In the days before sprawling metropolises and social media, large herds of bison roamed the prairie. The Great Plains was shaped under their munching muzzles, which they used to graze down one area before moving to the next. The bison followed lightning-sparked fires, which cleared away old forage and gave way to new.
Native prairie ecosystems evolved under the balance of fire and grazing, and removing this essential duo is like removing the tide from the oceans. The land is forced to adapt, but tantrums eventually emerge with more severe wildfires and other symptoms of a weakened ecosystem.
In the absence of bison, cattle have become the modern instrument of grazing. Cattle play essential roles in improving the land and feeding a growing population.
Cattle graze land that is not suited for crops.
Different soils are good for different purposes. Cattle use lands that have typically marginal soils, which are not good for growing human food crops. Instead, these lands are ideal for growing grasses. Humans do not consume grass, but a cow’s ruminant digestive system can convert grasses into a protein that fuels humans: beef.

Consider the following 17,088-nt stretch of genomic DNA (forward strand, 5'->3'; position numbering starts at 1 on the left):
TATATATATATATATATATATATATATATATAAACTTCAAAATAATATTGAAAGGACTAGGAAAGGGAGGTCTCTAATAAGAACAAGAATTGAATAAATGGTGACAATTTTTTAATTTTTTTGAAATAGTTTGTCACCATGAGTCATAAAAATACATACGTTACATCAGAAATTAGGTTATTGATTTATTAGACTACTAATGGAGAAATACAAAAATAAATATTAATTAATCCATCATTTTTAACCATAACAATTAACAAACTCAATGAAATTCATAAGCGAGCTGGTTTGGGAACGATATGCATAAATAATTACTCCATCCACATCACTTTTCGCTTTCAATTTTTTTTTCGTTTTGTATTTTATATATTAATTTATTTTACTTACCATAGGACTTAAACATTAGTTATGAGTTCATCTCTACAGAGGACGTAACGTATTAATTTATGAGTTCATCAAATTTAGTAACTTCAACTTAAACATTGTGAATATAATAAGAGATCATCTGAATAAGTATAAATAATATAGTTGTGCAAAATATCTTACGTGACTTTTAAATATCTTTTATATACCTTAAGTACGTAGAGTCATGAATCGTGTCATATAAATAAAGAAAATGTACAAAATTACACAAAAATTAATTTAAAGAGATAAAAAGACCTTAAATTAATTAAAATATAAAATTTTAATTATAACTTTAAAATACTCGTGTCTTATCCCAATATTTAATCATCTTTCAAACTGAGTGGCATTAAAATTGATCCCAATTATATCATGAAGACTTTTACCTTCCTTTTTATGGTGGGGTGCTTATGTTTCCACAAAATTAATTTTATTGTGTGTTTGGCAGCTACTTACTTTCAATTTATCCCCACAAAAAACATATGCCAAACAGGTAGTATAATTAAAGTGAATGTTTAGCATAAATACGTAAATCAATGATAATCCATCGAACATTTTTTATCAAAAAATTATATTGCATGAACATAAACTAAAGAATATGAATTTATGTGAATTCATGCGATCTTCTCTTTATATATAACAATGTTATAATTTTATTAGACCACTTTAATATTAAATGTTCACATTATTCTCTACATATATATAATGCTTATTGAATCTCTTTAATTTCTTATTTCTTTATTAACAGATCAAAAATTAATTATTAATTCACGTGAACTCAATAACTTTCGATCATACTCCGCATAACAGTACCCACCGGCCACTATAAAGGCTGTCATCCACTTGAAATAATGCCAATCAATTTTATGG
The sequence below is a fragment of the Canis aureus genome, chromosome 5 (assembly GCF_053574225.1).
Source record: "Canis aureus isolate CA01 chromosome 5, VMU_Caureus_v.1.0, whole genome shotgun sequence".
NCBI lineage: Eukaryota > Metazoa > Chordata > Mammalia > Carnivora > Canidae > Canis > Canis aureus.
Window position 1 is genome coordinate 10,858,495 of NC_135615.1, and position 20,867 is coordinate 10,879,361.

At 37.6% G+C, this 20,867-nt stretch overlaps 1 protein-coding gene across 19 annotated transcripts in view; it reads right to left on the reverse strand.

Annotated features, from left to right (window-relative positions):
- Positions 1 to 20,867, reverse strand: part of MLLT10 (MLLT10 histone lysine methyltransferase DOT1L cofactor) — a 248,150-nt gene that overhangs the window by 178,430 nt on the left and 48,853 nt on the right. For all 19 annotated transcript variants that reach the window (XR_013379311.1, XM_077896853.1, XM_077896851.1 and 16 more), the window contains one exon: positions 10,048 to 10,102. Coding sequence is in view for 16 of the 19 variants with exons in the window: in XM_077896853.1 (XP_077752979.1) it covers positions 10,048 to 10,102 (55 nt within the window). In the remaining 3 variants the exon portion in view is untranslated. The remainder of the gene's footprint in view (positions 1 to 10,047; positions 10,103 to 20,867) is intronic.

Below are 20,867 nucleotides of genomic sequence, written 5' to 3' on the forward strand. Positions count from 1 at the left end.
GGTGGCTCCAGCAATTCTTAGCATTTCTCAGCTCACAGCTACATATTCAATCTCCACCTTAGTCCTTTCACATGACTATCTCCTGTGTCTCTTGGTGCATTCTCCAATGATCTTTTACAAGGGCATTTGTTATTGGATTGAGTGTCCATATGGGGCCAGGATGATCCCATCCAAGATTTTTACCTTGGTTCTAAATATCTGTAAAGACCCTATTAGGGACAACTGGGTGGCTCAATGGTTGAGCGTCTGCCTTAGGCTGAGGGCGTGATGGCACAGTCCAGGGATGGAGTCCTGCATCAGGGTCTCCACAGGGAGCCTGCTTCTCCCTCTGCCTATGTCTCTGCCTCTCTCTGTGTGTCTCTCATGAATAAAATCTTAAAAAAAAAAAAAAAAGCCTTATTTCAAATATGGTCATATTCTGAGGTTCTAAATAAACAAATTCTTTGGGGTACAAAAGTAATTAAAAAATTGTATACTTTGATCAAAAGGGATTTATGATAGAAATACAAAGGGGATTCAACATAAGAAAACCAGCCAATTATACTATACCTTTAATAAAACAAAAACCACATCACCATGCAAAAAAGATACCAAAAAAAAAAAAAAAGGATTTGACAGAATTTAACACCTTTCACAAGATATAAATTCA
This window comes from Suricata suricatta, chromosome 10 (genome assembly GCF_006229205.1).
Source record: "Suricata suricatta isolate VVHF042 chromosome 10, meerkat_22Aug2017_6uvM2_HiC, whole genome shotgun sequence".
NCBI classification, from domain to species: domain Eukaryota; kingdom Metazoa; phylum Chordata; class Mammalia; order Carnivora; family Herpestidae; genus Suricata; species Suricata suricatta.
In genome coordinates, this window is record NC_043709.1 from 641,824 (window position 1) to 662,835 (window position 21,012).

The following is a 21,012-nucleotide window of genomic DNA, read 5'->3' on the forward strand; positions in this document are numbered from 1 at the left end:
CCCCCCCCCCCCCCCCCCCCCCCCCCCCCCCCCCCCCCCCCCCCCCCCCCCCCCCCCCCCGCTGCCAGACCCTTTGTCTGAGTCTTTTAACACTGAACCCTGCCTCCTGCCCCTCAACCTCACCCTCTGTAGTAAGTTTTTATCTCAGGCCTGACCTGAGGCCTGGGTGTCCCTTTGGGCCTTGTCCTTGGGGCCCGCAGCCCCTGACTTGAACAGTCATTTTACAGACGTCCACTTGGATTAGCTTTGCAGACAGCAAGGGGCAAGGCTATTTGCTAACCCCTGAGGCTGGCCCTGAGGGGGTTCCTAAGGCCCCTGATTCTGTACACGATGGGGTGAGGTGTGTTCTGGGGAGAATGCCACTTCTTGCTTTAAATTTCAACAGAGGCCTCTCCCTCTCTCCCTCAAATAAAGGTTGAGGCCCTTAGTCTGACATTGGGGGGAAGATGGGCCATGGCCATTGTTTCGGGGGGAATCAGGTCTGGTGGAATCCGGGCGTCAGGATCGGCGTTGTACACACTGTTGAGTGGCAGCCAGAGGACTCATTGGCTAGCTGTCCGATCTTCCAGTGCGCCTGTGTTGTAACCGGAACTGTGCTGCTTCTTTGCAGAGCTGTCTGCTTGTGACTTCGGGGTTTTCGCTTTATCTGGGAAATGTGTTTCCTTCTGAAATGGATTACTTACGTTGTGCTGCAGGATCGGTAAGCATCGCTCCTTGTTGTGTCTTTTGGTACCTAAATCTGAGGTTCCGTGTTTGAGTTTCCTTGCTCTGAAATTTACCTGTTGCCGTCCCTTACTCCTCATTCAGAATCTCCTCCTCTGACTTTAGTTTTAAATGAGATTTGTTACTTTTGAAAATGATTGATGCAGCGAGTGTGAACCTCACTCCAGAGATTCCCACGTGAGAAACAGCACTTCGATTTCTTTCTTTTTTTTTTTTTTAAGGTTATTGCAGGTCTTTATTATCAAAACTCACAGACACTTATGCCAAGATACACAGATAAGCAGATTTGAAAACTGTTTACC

Cattle return nutrients to the soil.
Plants take nutrients (like nitrogen, phosphorus and potassium) out of the soil as they grow. Once the plant is harvested, those nutrients are removed from the field. However, cattle harvest and use the plants right on the land. Cattle return about 85% of the nutrients they consume back to the pasture. This jumpstarts the nutrient cycling process, which, in turn, benefits the plants and the whole ecosystem.
Plants need to be grazed.
Grazing helps plants stay productive. When grazing is removed from a prairie ecosystem, plants become stagnant. They don’t regrow as fast as they would if cattle were consuming them under a well-managed plan that considers timing, frequency and duration of grazing.
Grazing helps sequester carbon.
Typically, more productive plants grow deeper roots. The deeper the root, the more carbon and organic matter they produce. In this way, cattle can be used as a tool to sequester carbon and create a healthy environment for soil microbes.